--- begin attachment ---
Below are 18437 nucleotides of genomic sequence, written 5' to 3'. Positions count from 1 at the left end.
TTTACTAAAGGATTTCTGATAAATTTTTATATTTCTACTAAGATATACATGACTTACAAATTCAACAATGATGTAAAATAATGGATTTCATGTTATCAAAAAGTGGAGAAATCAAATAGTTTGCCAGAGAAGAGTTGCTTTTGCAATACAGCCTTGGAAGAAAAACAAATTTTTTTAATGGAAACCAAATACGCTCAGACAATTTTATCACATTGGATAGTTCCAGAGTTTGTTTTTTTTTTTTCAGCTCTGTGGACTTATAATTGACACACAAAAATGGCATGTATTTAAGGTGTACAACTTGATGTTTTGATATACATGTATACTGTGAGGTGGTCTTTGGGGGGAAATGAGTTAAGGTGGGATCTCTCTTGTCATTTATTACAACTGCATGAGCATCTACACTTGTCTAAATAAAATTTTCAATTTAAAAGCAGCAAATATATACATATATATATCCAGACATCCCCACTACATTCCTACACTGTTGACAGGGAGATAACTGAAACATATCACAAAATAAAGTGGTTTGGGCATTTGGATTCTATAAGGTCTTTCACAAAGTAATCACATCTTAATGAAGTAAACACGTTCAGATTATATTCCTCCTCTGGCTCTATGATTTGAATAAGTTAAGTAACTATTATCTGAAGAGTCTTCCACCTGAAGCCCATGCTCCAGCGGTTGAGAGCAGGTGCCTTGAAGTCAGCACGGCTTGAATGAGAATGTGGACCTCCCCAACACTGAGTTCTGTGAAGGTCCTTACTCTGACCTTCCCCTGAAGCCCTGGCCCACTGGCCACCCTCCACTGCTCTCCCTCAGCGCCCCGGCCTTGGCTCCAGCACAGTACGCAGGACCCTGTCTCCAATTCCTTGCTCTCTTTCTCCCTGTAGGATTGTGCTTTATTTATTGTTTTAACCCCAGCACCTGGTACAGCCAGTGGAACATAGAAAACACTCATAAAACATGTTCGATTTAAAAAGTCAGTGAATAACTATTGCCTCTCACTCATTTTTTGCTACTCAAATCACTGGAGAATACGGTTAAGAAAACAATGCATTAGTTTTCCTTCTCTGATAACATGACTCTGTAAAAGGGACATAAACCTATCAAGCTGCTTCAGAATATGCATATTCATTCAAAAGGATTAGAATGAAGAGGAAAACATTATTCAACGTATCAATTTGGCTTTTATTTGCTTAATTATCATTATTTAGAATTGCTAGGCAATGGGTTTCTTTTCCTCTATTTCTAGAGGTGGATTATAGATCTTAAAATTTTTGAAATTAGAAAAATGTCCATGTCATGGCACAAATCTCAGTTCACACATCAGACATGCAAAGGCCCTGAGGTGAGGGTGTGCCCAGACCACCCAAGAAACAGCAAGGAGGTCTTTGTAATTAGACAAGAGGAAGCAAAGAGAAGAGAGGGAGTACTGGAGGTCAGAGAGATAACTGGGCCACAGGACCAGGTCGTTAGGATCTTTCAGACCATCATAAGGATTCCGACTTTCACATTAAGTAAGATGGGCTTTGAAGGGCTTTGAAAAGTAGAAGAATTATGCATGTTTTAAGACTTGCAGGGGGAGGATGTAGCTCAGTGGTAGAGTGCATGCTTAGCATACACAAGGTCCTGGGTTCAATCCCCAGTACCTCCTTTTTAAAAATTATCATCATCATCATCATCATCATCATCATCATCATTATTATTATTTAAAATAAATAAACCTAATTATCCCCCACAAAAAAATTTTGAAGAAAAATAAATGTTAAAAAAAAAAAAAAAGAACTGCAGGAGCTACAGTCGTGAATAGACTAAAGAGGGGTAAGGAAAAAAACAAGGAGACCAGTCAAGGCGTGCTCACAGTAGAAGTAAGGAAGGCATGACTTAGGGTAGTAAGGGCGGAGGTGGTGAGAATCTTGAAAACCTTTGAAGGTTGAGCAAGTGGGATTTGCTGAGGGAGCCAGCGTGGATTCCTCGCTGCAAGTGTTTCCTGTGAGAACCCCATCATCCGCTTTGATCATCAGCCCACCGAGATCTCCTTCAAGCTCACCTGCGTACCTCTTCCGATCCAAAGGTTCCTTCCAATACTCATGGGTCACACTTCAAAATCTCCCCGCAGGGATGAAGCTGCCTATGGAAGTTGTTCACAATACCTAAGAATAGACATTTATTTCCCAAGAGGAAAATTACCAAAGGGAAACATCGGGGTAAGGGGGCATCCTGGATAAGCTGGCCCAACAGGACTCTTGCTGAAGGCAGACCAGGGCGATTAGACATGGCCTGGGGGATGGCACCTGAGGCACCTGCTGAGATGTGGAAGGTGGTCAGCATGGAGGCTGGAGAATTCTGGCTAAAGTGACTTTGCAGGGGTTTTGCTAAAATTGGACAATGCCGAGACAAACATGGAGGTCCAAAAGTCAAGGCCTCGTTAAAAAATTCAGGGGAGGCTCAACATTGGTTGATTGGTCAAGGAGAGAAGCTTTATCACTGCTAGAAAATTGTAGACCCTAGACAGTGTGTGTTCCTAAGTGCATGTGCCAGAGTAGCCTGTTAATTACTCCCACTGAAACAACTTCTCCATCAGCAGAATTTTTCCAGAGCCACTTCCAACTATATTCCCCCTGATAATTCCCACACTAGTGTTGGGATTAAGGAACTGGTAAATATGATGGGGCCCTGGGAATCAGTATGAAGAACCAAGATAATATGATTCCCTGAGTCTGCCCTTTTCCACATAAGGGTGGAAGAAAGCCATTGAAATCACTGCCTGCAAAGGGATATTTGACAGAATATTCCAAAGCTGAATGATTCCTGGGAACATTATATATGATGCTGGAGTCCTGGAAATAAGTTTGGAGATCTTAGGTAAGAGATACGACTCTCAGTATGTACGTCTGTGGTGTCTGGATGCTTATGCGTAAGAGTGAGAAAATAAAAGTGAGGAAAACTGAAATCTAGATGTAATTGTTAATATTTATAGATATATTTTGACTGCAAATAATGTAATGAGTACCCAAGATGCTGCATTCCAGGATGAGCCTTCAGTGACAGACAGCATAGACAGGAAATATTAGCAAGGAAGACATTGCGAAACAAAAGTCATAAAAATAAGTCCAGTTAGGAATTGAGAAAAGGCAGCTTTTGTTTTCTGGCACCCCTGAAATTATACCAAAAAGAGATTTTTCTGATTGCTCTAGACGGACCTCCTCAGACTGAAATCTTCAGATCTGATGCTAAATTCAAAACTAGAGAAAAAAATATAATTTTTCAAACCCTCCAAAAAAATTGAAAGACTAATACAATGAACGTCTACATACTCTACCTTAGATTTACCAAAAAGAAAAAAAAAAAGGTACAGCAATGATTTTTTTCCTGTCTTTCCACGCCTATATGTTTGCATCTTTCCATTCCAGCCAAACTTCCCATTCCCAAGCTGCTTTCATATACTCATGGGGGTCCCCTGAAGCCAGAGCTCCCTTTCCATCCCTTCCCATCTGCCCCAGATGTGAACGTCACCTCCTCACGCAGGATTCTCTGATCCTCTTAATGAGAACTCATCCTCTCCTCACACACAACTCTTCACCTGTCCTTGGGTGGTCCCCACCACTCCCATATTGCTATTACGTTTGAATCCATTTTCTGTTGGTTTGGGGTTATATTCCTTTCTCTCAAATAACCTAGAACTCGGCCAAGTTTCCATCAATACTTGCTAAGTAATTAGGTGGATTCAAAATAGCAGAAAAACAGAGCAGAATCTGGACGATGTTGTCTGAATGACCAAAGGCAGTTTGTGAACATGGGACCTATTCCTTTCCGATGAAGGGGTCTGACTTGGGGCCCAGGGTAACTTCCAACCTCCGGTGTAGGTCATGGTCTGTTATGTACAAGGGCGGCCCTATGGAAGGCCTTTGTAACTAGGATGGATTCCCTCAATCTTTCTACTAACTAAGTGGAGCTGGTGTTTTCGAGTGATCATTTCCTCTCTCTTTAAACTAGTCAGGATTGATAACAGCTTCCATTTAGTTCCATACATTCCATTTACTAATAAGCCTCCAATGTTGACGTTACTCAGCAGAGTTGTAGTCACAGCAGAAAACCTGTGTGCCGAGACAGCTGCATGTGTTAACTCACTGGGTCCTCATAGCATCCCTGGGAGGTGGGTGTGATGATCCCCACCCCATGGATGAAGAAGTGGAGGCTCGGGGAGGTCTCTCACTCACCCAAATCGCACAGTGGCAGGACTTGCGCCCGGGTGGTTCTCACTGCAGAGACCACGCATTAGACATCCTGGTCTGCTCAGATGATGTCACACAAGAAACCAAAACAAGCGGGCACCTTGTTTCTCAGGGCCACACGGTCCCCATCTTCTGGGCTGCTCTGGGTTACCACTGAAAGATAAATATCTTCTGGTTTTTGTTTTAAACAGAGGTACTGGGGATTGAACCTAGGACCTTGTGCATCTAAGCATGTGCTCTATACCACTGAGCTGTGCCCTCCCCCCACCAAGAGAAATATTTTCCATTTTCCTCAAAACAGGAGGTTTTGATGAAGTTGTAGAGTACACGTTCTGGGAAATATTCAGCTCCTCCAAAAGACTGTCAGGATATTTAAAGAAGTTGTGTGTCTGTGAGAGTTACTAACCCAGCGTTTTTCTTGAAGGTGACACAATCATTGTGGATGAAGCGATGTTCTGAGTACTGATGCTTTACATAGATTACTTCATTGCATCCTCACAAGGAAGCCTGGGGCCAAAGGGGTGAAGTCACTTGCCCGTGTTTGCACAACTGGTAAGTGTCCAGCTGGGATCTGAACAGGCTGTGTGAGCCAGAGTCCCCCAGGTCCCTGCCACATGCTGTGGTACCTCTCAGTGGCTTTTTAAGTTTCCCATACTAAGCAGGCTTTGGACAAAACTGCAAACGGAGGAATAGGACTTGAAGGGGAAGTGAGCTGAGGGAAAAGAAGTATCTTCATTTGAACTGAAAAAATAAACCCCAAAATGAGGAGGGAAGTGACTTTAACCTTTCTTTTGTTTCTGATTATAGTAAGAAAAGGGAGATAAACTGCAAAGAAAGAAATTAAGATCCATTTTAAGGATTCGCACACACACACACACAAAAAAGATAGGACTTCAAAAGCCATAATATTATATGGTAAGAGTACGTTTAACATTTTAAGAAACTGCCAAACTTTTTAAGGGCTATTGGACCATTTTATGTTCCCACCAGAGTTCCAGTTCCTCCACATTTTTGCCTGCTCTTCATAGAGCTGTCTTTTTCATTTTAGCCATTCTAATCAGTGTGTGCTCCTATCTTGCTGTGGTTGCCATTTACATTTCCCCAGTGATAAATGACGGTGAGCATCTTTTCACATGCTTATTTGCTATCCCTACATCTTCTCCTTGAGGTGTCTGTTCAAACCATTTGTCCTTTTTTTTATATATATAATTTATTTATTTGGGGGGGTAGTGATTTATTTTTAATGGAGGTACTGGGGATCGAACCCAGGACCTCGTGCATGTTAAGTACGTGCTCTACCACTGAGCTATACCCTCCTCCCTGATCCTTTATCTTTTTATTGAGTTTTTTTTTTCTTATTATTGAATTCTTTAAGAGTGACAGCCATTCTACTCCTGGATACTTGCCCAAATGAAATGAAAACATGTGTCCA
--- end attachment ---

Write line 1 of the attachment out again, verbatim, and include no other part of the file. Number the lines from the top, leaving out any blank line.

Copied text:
Below are 18437 nucleotides of genomic sequence, written 5' to 3'. Positions count from 1 at the left end.